Federation of American Societies for Experimental Biology. "Drug to fight tumors also fights the flu and possibly other viruses." ScienceDaily. ScienceDaily, 28 February 2011. <www.sciencedaily.com/releases/2011/02/110228104312.htm>.
Federation of American Societies for Experimental Biology. (2011, February 28). Drug to fight tumors also fights the flu and possibly other viruses. ScienceDaily. Retrieved January 28, 2015 from www.sciencedaily.com/releases/2011/02/110228104312.htm
Federation of American Societies for Experimental Biology. "Drug to fight tumors also fights the flu and possibly other viruses." ScienceDaily. www.sciencedaily.com/releases/2011/02/110228104312.htm (accessed January 28, 2015).

Share This


More From ScienceDaily



More Health & Medicine News

Wednesday, January 28, 2015

Featured Research

from universities, journals, and other organizations


Featured Videos

from AP, Reuters, AFP, and other news services

Malnutrition on the Rise as Violence Flares in C. Africa

Malnutrition on the Rise as Violence Flares in C. Africa

AFP (Jan. 28, 2015) — Violence can flare up at any moment in Bambari with only a bridge separating Muslims and Christians. Malnutrition is on the rise and lack of water means simple cooking fires threaten to destroy makeshift camps where people are living. Duration: 00:40 Video provided by AFP
Powered by NewsLook.com
Poultry Culled in Taiwan to Thwart Bird Flu

Poultry Culled in Taiwan to Thwart Bird Flu

Reuters - News Video Online (Jan. 28, 2015) — Taiwan culls over a million poultry in efforts to halt various strains of avian flu. Julie Noce reports. Video provided by Reuters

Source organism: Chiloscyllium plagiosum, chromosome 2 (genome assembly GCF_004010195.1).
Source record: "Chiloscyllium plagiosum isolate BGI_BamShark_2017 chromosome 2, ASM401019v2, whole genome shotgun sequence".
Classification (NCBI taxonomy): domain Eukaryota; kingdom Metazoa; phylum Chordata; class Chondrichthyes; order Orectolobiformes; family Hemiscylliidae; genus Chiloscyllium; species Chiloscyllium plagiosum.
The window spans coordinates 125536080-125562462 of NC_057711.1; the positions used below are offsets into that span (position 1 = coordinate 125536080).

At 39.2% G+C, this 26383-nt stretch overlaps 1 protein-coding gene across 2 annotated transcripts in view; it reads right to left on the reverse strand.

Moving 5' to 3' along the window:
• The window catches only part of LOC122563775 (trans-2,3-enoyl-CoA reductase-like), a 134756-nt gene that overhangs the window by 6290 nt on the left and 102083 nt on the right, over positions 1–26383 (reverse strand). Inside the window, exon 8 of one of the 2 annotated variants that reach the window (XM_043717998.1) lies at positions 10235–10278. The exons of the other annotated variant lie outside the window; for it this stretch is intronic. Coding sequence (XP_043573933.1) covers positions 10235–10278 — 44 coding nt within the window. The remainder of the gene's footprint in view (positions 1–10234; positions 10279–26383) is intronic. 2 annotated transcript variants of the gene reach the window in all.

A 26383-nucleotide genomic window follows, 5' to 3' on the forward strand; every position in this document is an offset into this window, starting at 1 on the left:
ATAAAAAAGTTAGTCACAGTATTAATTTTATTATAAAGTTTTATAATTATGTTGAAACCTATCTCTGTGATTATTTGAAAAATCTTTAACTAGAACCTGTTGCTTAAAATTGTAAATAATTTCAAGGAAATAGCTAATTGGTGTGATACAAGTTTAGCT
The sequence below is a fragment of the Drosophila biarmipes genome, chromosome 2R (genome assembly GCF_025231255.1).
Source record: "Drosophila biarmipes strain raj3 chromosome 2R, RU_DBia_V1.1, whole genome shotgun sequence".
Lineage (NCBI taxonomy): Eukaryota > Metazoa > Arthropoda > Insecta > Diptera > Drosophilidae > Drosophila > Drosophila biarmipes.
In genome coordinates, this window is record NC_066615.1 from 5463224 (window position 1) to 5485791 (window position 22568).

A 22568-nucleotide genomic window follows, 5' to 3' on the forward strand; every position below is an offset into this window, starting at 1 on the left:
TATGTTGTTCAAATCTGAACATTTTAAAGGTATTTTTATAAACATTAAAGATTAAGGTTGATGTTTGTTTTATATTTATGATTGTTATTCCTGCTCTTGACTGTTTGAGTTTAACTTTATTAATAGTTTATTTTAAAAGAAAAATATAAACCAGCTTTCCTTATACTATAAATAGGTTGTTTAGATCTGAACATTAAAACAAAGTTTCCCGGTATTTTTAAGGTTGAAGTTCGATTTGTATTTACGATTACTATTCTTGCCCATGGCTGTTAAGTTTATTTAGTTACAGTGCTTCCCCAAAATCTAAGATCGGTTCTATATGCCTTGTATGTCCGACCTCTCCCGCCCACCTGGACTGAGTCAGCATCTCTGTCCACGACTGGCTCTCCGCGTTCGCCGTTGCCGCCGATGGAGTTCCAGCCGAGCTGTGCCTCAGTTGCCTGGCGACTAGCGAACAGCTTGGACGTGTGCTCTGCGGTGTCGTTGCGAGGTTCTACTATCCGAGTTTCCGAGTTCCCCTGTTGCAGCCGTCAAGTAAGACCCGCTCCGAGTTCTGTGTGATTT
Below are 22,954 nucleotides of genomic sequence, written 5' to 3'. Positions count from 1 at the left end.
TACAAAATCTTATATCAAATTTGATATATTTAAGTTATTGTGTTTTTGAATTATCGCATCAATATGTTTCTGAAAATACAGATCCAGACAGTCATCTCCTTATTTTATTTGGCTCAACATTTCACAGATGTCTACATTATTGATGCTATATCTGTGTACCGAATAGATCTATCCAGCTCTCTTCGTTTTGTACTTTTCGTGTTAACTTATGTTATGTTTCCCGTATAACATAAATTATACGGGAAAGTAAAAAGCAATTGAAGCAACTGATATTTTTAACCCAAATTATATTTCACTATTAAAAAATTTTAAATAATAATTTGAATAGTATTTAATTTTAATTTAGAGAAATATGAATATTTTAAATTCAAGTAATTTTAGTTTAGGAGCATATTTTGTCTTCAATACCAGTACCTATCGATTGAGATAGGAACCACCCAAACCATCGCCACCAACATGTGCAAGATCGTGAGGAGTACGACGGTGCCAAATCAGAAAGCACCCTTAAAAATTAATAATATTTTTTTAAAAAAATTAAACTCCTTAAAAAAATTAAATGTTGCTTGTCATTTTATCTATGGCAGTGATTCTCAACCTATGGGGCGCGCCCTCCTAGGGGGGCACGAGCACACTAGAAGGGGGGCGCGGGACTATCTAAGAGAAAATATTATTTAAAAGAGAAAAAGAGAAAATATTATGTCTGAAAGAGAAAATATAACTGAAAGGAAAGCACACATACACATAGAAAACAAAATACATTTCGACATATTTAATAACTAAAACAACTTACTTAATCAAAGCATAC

Powered by NewsLook.com
Media Criticizing Parents For Not Vaccinating Children

Media Criticizing Parents For Not Vaccinating Children

Newsy (Jan. 28, 2015) — As the Disneyland measles outbreak continues to spread, the media says parents who choose not to vaccinate their children are part of the cause. Video provided by Newsy
Powered by NewsLook.com
Shark Bite Victim Making Amazing Recovery

Shark Bite Victim Making Amazing Recovery

AP (Jan. 27, 2015) — A Texas woman who lost more than five pounds of flesh to a shark in the Bahamas earlier this month could be released from a Florida hospital soon. Experts believe she was bitten by a bull shark while snorkeling. (Jan. 27) Video provided by AP
Powered by NewsLook.com

Search ScienceDaily

Number of stories in archives: 140,361

Find with keyword(s):
 
Enter a keyword or phrase to search ScienceDaily for related topics and research stories.

Save/Print:
Share:  

Breaking News:

Strange & Offbeat Stories

 

Health & Medicine

Mind & Brain

Living & Well

In Other News

... from NewsDaily.com

Science News

Health News

Environment News

Technology News



Save/Print:
Share:  

Free Subscriptions


Get the latest science news with ScienceDaily's free email newsletters, updated daily and weekly. Or view hourly updated newsfeeds in your RSS reader:

Get Social & Mobile


Keep up to date with the latest news from ScienceDaily via social networks and mobile apps:

Have Feedback?


Tell us what you think of ScienceDaily -- we welcome both positive and negative comments. Have any problems using the site? Questions?
Mobile iPhone Android Web
Follow Facebook Twitter Google+
Subscribe RSS Feeds Email Newsletters
Latest Headlines Health & Medicine Mind & Brain Space & Time Matter & Energy Computers & Math Plants & Animals Earth & Climate Fossils & Ruins